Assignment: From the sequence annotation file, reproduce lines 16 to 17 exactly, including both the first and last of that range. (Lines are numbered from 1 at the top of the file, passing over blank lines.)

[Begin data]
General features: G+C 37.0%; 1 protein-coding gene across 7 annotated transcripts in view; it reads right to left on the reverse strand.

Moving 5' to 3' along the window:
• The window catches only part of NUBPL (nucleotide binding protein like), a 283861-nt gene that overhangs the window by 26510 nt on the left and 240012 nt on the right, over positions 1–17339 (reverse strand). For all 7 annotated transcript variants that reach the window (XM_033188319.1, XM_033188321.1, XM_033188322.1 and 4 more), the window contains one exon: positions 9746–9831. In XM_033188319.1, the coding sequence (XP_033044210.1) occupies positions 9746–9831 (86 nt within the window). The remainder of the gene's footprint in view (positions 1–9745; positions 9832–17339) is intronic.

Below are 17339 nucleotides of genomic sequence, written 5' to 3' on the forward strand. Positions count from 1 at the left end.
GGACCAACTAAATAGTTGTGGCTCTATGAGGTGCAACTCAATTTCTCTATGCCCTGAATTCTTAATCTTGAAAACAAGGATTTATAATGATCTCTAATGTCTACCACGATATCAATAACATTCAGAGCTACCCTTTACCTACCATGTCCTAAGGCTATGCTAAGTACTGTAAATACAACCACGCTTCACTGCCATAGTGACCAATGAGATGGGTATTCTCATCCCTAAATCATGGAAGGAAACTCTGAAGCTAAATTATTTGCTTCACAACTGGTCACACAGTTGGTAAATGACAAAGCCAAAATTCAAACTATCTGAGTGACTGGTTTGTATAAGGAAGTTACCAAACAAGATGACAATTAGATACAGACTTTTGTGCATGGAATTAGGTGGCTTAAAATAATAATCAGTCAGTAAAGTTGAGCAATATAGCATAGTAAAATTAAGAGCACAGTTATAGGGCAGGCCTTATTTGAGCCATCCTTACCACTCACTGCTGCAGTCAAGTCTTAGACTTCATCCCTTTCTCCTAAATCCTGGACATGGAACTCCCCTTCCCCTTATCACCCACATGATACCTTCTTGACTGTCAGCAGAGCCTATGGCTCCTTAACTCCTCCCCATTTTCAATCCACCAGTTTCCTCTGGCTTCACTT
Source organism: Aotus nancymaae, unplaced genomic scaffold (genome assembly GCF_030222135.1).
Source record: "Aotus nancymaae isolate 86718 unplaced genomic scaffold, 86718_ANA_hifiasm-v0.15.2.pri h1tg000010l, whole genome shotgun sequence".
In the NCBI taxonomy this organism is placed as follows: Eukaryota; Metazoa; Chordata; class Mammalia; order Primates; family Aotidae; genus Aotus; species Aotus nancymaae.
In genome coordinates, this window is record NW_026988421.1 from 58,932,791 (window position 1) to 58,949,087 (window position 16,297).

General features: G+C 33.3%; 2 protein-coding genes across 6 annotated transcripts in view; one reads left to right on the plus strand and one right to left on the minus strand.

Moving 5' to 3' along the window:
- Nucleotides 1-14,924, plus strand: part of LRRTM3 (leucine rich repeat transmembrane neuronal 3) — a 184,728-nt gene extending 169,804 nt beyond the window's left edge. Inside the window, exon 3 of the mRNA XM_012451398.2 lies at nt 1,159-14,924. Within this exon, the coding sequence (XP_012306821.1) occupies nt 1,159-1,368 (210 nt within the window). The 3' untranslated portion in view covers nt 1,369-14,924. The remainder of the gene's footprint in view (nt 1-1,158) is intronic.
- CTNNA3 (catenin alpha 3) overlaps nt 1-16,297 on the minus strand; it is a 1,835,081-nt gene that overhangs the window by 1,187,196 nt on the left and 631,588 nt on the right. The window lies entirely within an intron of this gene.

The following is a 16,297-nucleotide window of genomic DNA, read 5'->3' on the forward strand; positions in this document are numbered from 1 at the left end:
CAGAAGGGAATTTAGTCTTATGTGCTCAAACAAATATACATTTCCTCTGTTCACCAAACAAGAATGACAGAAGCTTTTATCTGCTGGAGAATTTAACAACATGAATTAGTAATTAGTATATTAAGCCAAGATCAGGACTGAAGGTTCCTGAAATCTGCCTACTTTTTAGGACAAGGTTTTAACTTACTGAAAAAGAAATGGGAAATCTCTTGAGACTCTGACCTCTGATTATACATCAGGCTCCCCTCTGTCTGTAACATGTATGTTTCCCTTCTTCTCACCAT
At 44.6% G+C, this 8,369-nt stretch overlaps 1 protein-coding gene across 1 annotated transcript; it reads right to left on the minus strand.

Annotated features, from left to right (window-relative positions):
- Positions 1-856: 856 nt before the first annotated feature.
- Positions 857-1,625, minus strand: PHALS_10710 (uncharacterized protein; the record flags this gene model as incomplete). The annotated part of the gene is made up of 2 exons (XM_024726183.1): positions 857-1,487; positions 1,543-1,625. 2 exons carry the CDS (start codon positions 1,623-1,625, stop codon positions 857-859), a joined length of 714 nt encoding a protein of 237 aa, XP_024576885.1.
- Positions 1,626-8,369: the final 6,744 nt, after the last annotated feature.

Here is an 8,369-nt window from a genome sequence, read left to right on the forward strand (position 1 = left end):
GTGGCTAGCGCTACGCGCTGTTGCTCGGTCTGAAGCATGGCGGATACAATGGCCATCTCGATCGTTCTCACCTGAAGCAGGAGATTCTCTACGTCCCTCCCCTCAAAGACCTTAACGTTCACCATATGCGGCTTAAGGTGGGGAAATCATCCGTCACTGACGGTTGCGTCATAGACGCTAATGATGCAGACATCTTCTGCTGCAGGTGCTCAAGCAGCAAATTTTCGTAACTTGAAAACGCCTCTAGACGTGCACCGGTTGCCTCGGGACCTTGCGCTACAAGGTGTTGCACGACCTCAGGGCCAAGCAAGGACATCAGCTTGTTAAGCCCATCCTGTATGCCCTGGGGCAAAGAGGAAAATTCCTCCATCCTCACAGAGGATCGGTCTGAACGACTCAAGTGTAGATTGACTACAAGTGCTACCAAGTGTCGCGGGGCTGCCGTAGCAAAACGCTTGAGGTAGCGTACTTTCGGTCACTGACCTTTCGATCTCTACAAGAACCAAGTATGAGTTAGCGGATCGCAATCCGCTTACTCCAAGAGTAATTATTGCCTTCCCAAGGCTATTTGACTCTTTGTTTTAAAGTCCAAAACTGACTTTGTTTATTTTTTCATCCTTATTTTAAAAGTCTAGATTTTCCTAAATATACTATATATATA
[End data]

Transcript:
At 44.6% G+C, this 8,369-nt stretch overlaps 1 protein-coding gene across 1 annotated transcript; it reads right to left on the minus strand.

Annotated features, from left to right (window-relative positions):